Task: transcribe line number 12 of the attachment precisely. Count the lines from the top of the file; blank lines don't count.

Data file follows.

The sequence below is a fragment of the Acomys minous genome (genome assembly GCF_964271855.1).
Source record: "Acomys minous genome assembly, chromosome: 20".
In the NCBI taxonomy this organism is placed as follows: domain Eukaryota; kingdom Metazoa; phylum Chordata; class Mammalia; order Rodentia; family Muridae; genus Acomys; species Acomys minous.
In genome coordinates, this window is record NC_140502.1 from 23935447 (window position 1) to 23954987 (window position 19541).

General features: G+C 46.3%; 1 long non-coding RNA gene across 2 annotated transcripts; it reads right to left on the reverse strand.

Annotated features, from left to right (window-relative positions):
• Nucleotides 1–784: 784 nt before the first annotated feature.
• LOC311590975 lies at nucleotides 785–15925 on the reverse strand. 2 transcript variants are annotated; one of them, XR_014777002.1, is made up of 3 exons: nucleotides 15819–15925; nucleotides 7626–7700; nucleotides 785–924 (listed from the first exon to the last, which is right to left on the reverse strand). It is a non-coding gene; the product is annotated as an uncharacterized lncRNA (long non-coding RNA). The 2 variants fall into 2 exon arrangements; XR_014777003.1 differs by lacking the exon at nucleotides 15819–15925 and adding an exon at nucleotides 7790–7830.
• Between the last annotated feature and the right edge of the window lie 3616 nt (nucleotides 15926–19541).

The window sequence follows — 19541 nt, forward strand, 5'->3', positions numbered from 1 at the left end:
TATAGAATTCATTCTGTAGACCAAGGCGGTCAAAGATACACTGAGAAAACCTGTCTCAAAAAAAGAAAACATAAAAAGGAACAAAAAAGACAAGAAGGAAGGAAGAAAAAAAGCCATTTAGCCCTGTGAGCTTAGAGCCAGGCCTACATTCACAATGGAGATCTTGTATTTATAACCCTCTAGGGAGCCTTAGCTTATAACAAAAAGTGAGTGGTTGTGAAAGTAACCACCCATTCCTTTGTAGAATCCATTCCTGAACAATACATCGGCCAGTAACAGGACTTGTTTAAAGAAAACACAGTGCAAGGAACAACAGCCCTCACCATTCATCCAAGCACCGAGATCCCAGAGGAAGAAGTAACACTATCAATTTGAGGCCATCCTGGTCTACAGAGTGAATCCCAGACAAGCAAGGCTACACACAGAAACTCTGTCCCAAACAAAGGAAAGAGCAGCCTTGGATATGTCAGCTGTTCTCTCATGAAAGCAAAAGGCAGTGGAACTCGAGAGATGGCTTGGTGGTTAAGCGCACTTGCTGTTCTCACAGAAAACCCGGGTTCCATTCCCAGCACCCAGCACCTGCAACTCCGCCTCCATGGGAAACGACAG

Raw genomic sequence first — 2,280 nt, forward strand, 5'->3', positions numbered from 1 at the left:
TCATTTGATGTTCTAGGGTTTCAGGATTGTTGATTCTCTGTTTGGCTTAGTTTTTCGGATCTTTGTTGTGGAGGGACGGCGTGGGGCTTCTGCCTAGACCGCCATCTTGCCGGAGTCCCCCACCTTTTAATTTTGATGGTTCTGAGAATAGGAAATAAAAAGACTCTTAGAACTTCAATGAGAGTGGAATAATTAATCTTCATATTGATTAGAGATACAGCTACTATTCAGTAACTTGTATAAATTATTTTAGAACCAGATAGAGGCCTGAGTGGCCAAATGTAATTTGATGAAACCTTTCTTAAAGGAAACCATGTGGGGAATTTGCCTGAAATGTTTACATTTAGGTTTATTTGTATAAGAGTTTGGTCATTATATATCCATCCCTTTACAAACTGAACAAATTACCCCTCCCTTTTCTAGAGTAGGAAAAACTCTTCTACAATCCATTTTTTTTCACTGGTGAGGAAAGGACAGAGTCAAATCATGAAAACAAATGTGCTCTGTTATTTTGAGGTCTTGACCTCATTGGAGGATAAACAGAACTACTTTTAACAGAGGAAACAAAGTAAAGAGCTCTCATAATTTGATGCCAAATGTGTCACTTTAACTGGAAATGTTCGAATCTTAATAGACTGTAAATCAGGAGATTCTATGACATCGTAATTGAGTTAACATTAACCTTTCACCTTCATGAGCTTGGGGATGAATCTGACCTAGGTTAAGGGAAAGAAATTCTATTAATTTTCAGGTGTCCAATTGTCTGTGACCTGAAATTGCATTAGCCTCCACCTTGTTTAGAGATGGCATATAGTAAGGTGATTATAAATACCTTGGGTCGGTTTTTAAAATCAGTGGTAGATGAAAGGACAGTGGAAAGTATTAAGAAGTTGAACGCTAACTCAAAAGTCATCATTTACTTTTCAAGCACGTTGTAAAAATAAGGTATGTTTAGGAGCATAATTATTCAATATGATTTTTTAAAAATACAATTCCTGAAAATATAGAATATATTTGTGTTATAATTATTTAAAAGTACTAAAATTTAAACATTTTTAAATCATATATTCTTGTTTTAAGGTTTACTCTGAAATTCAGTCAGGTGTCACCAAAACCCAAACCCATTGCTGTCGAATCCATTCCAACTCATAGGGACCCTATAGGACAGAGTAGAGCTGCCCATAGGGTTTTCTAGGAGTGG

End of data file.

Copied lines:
Raw genomic sequence first — 2,280 nt, forward strand, 5'->3', positions numbered from 1 at the left: